Tax Efficient Investments
Tax Efficient Investments - be aware of the Trojan Horse!!
The tendency of UK Governments in recent years has been towards encouraging taxpayers to save and invest. This has resulted in various ‘tax efficient’ products being made available.
When thinking about tax-efficient investments, for many people the first thing that comes to mind is an ISA (or Individual Savings Account), which replaced their predecessors PEPs and TESSAs.
An ISA is not an investment in its own right, it’s more of a tax-efficient wrapper in which you put your cash to protect it from personal income tax and capital gains tax.
There are two types of ISA:
- Cash ISA
- Stocks & Shares ISA
Each year your have an annual allowance of Ã‚Â£7,200 that can be invested in ISA’s (Ã‚Â£10,200 for those aged over 50).
A Cash ISA allows you to invest up to Ã‚Â£3600 each tax year (Ã‚Â£5,100 for those aged over 50). You can choose to invest all your allowance into a Stocks & Shares ISA. Alternatively you can choose to split your allowance across the two types provided you do not exceed the annual allowance. For example you may choose to invest only Ã‚Â£2000 in a Cash ISA meaning you could invest Ã‚Â£5200 in a Stocks & Shares ISA for the tax year.
The tax benefits are that you don’t pay tax on any interest you receive from your Cash ISA, and no tax is paid on Capital Gains arising from your investment dividends earned by Stocks and Shares ISAs.
WARNING! ISAs are not necessarily ‘Tax Efficient’
The tax efficiency of any investment needs to be carefully analysed from your own personal point of view and circumstance. Not all investments that appear to offer tax benefits and incentives will necessarily benefit you.
Don’t necessarily be seduced by the lure of being able to build assets under a ‘Tax Free’ umbrella. Many investors are aged over 70 and these are the ones which are at the greatest risk of losing out on the tax efficient benefits of their savings strategy. The reason for this is that assets within an ISA, PEP or TESSA portfolio, form part of the estate on death, and Inheritance Tax then applies if your estate is worth more than Ã‚Â£325,000. This potentially means a 40% tax on these ‘tax free’ assets, and that is tax on the whole amount – the original capital plus all the growth.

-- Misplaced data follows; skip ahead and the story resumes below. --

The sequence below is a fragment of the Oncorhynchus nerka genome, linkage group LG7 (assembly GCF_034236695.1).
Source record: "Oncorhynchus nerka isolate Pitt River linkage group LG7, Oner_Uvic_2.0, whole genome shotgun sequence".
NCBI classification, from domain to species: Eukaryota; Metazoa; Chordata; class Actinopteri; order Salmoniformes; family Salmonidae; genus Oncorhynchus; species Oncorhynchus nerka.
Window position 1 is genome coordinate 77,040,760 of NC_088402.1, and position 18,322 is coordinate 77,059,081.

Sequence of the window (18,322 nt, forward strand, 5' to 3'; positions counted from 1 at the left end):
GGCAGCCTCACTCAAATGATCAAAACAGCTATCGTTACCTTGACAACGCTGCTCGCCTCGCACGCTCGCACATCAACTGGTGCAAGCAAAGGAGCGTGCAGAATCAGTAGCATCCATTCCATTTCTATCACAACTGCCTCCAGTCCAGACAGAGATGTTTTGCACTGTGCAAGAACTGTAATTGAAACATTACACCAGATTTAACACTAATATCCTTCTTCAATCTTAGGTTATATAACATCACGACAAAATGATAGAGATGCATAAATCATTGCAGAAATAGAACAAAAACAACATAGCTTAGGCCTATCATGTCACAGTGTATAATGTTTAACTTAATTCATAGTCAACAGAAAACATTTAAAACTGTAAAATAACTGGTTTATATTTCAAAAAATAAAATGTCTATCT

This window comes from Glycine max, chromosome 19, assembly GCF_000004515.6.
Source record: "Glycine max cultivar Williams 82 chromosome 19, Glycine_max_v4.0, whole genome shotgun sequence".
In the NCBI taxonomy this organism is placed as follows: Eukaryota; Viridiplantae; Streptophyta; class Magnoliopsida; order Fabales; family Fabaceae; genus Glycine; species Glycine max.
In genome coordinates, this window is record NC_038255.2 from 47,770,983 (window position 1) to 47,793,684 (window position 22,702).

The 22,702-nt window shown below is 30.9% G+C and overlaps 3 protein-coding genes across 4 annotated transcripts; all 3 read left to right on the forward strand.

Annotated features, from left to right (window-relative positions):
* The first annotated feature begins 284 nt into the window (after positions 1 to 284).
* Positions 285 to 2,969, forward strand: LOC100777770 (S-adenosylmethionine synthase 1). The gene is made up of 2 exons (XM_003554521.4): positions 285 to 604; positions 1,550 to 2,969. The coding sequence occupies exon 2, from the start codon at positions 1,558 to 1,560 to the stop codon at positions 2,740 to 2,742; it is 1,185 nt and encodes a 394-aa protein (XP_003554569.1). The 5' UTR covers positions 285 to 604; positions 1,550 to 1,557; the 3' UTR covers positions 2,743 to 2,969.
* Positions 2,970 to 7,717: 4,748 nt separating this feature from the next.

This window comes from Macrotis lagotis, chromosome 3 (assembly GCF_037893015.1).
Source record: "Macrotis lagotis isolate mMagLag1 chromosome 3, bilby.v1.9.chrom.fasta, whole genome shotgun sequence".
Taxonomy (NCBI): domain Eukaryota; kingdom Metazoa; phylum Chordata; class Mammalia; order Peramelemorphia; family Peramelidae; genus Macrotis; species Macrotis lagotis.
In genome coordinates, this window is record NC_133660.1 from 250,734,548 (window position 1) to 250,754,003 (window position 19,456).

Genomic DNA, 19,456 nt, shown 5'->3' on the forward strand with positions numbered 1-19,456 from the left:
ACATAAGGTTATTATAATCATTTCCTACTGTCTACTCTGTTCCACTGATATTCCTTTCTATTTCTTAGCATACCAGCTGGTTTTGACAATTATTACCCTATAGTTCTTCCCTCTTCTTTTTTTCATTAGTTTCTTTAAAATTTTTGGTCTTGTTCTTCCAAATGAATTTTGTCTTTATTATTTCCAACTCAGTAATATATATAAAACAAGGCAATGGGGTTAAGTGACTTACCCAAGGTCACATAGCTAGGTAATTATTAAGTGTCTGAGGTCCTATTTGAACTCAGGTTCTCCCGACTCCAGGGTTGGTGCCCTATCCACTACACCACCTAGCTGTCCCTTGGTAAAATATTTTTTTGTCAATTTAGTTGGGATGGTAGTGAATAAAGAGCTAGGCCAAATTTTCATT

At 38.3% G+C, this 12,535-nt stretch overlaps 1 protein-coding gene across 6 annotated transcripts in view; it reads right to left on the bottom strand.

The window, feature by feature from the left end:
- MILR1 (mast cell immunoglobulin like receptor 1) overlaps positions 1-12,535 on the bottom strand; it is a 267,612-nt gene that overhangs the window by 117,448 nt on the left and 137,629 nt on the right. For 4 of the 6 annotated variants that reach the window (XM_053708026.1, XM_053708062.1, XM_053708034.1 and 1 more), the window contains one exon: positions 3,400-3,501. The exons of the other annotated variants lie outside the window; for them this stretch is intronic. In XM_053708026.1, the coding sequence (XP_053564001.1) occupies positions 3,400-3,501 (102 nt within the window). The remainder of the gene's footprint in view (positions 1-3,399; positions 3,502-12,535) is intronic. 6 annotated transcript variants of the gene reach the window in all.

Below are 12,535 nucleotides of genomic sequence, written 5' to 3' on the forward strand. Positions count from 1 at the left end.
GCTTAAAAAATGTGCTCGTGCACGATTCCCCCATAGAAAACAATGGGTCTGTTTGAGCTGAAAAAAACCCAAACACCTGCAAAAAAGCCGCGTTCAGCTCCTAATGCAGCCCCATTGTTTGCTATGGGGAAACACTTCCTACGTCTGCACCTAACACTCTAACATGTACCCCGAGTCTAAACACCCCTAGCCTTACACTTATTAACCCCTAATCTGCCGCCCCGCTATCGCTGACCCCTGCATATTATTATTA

Potentially this could be significantly more than the comparatively modest tax savings on the growth and/or income made during your lifetime via ISAs.
Investors who had PEP and ISAs recommended to them on grounds of their tax efficiency can mistakenly fall into the trap of thinking there are substantial tax benefits in retaining PEP and ISA portfolios, only to find that they will form part of their estate upon death. Holding these investments without considering wider issues simply ensures that the Revenue can collect large amounts of IHT from the unwitting and unprepared elderly investor.
While younger investors should take advantage of the benefits of ISAs to build up tax efficient funds, it doesn’t always make sense for older investors who may fall into the IHT trap.
If Inheritance Tax applies, other forms of investment could be considered as an alternative to ISAs. For example onshore or offshore investment bonds are liable to tax on their growth, but may be suitable for use in estate planning as these can be placed in Trust with a view to potentially avoiding Inheritance Tax.
Levels, bases of and reliefs from taxation may be subject to change. The Financial Services Authority does not regulate taxation and trust advice